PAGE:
Antoinette Lattouf’s unfair dismissal case against ABC heads to federal court after mediation fails

<span>Antoinette Lattouf has said it is ‘incredibly disheartening’ the mediation with ABC failed, meaning the case will now head to trial.</span><span>Photograph: Dean Lewins/AAP</span>
Antoinette Lattouf has said it is ‘incredibly disheartening’ the mediation with ABC failed, meaning the case will now head to trial.Photograph: Dean Lewins/AAP

A dispute between the journalist Antoinette Lattouf and the ABC over her sacking from a casual radio role will be heard in the federal court after an hour-long mediation failed on Tuesday.

Lattouf is suing the public broadcaster for allegedly breaching its employee enterprise agreement by “sacking her without a proper basis and without due process”.

Lattouf was taken off air three days into a five-day casual contract in December after she posted on social media about the Israel-Gaza war, which the ABC said was a breach of editorial policy.

The ABC has said she “failed or refused to comply with directions that she not post on social media about matters of controversy during the short period she was presenting”.

Related: Antoinette Lattouf was sacked by ABC, Fair Work Commission finds

Earlier this month the Fair Work Commission found the freelance broadcaster was sacked from a casual presenting role on ABC local radio, paving the way for her to pursue the unlawful termination case.

The commission rejected the ABC’s position that Lattouf’s employment was not actually terminated because she was paid for the full five days.

After the failed mediation Lattouf said she was disappointed by the outcome but vowed to continue to pursue the case through the court.

“Mediation was unsuccessful today, which is incredibly disheartening,” she said.

“The next step is a trial before the federal court of Australia. Despite how hard this has been on me and how unfair it is, let me be clear. I will not stop.

“I will not stop fighting for press freedom. I will not stop fighting for human rights. I won’t stop fighting for a brave and independent ABC, a public broadcaster that doesn’t bow to lobby groups. I am buoyed by and grateful for so much public support, support from the MEAA [Media, Entertainment and Arts Alliance] and from my journalism peers.”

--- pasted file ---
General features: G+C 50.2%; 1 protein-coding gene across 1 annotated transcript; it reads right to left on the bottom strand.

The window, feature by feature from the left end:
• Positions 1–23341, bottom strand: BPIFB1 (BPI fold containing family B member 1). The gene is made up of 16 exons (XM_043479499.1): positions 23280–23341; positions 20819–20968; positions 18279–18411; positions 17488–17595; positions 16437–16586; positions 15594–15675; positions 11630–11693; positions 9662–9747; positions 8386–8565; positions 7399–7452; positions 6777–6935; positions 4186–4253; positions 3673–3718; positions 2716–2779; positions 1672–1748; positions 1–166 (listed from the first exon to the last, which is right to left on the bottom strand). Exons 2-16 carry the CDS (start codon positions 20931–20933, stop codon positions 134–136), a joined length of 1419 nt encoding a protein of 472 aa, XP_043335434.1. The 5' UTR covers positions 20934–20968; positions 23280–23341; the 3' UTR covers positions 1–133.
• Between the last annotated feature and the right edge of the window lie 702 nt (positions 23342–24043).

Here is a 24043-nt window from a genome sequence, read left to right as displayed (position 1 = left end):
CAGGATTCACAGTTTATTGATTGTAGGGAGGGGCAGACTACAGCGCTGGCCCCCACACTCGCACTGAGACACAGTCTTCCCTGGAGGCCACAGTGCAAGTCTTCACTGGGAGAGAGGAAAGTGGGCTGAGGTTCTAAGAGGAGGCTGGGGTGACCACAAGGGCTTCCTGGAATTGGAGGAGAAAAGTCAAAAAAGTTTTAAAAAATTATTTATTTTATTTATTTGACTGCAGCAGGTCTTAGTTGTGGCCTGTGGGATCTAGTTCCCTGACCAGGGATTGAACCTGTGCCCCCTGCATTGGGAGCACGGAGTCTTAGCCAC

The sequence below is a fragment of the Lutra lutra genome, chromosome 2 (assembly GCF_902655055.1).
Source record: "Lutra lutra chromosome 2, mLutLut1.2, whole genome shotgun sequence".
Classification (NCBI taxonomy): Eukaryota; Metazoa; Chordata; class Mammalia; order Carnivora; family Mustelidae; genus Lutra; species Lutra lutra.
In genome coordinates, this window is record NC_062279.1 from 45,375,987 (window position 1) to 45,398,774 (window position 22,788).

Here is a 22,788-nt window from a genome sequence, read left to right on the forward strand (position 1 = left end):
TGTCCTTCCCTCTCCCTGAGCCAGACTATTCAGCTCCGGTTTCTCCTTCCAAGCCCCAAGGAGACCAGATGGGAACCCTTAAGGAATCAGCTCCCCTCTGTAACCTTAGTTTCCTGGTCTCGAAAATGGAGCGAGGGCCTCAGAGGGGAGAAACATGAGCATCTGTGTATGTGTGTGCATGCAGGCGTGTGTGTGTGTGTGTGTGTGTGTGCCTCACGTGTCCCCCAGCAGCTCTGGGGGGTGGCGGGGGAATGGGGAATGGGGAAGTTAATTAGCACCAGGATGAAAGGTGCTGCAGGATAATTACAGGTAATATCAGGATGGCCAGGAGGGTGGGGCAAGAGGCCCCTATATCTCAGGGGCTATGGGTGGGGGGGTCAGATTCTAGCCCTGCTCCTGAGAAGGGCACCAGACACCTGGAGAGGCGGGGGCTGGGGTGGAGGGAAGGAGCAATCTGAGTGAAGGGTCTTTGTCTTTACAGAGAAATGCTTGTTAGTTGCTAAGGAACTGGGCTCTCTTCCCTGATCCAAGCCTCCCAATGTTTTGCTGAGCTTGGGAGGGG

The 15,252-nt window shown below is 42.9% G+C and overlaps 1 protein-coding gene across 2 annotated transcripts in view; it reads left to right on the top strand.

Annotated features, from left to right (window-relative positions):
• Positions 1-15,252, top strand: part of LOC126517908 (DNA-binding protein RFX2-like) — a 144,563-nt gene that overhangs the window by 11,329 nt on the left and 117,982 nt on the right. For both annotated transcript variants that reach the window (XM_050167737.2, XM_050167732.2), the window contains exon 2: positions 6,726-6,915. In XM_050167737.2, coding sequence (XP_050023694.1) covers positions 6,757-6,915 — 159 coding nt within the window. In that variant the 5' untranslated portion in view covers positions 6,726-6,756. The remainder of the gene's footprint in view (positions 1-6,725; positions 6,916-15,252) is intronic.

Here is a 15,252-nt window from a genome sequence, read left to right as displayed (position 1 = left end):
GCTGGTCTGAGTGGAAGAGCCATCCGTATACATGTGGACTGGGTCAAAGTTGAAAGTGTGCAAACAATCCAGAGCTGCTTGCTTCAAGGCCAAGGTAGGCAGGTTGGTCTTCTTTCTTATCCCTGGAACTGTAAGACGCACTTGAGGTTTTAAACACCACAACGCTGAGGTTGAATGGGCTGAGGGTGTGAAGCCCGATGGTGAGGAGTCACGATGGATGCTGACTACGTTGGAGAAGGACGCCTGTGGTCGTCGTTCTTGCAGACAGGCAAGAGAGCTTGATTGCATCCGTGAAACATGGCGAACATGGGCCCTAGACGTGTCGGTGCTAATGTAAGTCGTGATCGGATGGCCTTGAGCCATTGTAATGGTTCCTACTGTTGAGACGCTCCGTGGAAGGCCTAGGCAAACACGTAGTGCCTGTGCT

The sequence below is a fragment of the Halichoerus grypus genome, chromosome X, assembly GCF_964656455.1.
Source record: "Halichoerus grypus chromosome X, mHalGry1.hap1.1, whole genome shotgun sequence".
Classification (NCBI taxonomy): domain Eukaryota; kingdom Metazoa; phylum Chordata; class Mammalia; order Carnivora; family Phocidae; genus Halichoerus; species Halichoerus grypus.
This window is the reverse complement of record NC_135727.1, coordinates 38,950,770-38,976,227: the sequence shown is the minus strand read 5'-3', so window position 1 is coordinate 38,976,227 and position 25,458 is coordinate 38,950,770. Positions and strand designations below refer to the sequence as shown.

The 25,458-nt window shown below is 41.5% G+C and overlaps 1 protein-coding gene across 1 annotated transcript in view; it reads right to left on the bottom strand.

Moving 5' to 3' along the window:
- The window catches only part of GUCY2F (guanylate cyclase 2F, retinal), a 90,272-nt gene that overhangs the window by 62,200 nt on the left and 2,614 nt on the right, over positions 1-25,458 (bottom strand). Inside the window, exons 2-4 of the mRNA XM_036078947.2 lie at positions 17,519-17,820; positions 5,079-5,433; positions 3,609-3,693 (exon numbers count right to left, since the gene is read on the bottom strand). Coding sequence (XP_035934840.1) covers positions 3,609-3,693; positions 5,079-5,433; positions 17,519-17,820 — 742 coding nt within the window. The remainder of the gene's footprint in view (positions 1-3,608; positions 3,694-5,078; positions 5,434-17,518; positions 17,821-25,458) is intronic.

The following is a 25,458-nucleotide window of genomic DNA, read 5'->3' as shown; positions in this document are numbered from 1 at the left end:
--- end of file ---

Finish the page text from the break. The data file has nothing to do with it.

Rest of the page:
The ABC has denied Lattouf was sacked because of pressure from the pro-Israel lobby after media reports of a coordinated letter-writing campaign which targeted management.

Nine reported leaked messages from a WhatsApp group showed members wrote to the ABC demanding Lattouf be sacked, and threatened legal action if she was not.

“The ABC rejects any claim that it has been influenced by any external pressure, whether it be an advocacy or lobby group, a political party, or commercial entity,” the ABC managing director, David Anderson, said at the time.

On 3 June the commission found that Lattouf was terminated at a meeting on 20 December and told it was because “she had been told not to make social media posts for the whole of the five days she would be presenting on the show, but she did so anyway”.

The commission found Lattouf was asked to keep a low profile on social media and she agreed to avoid posting, except for “facts from reputable sources”.

Lattouf’s manager gave evidence that she considered Human Rights Watch to be a reputable organisation and had no problem with Lattouf sharing an Instagram post by them.

The commission found there was some confusion over whether her manager had advised her it would be best to make no social media posts at all for the rest of the week or she had been “directed” not to make any posts.

The judgment said the executive in charge of Lattouf’s employment, content director Chris Oliver-Taylor, sent a text to Anderson on 20 December saying he was going to take Lattouf off air for breaching editorial policy.

The ABC has been approached for comment.